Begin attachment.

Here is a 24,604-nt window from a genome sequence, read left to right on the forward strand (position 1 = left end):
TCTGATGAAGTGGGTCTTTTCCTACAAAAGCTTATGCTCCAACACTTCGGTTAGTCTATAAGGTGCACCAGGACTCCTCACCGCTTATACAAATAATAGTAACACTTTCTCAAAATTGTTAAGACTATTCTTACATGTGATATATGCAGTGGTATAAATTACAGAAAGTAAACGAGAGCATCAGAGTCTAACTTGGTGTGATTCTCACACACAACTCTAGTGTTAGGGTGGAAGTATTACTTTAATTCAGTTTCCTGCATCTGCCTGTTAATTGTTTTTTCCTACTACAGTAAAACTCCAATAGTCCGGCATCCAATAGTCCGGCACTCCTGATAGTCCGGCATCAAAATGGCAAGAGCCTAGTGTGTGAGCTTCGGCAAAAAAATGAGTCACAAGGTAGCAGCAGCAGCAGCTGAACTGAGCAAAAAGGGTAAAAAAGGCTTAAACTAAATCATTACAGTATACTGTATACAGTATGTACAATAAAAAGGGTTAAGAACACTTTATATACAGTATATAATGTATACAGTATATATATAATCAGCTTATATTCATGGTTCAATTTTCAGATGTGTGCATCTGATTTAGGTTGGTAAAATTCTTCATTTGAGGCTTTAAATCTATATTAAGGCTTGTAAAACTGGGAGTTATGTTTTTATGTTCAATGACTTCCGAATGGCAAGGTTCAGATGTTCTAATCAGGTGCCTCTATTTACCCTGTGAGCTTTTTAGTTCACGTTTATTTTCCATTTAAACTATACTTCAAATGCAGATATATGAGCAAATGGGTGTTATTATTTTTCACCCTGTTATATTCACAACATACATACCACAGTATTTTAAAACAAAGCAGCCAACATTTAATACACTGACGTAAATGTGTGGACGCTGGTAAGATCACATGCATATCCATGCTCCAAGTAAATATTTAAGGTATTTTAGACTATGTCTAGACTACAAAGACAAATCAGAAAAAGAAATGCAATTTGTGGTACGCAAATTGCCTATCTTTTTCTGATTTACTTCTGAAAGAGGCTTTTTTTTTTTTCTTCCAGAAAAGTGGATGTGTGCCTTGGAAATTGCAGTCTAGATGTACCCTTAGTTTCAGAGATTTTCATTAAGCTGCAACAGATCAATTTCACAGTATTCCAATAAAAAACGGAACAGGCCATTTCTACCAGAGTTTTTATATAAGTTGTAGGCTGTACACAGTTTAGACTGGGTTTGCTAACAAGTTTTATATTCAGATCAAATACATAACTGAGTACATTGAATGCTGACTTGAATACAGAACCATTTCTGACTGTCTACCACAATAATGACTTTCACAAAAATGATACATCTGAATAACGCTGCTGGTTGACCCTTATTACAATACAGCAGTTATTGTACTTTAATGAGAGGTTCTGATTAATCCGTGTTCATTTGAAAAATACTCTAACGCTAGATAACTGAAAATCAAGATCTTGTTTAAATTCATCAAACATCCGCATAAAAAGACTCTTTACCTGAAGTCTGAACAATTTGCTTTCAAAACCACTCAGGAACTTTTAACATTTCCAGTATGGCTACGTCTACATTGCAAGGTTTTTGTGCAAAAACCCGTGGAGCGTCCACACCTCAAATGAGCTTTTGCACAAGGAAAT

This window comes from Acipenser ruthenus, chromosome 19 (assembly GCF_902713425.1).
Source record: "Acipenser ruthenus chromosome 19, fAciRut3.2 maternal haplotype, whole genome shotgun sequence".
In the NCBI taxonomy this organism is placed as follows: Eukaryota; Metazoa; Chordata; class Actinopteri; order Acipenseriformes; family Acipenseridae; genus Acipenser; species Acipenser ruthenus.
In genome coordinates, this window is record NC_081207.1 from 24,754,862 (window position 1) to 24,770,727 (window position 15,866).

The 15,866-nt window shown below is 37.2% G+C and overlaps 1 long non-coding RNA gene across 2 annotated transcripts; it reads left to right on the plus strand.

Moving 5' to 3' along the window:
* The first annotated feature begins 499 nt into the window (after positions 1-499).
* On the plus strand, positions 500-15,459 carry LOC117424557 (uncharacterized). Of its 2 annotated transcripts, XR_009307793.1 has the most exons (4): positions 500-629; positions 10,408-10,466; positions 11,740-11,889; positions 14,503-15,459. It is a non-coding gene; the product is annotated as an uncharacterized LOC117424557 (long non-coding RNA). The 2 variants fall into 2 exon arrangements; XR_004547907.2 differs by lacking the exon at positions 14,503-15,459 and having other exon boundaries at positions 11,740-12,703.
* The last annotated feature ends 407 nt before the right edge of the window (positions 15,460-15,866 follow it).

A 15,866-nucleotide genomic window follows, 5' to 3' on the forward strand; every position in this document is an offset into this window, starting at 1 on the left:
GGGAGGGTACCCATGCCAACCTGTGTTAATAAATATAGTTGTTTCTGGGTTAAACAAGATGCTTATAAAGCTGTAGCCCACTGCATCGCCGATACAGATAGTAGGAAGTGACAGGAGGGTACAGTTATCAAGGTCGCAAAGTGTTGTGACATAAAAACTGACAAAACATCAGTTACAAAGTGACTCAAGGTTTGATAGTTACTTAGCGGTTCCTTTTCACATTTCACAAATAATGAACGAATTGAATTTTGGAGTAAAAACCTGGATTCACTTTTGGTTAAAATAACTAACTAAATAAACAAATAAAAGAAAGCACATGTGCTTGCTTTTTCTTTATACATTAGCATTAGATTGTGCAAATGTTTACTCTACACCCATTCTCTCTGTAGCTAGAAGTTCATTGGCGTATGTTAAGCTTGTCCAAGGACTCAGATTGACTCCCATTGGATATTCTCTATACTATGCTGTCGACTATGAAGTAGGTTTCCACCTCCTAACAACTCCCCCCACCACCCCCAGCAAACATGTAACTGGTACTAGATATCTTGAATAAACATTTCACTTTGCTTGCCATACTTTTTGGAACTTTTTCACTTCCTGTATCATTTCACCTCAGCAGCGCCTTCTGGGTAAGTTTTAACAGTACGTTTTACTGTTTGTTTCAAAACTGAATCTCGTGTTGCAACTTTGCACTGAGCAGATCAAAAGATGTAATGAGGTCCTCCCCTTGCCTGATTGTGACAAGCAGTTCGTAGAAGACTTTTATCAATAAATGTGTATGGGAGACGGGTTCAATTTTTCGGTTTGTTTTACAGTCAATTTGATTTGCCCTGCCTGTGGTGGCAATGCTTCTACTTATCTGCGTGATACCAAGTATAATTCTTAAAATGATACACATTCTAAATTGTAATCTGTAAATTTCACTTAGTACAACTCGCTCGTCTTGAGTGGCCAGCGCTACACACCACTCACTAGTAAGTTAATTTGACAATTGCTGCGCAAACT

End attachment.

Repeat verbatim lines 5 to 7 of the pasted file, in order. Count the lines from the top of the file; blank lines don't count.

In the NCBI taxonomy this organism is placed as follows: Eukaryota; Metazoa; Chordata; class Actinopteri; order Acipenseriformes; family Acipenseridae; genus Acipenser; species Acipenser ruthenus.
In genome coordinates, this window is record NC_081207.1 from 24,754,862 (window position 1) to 24,770,727 (window position 15,866).

The 15,866-nt window shown below is 37.2% G+C and overlaps 1 long non-coding RNA gene across 2 annotated transcripts; it reads left to right on the plus strand.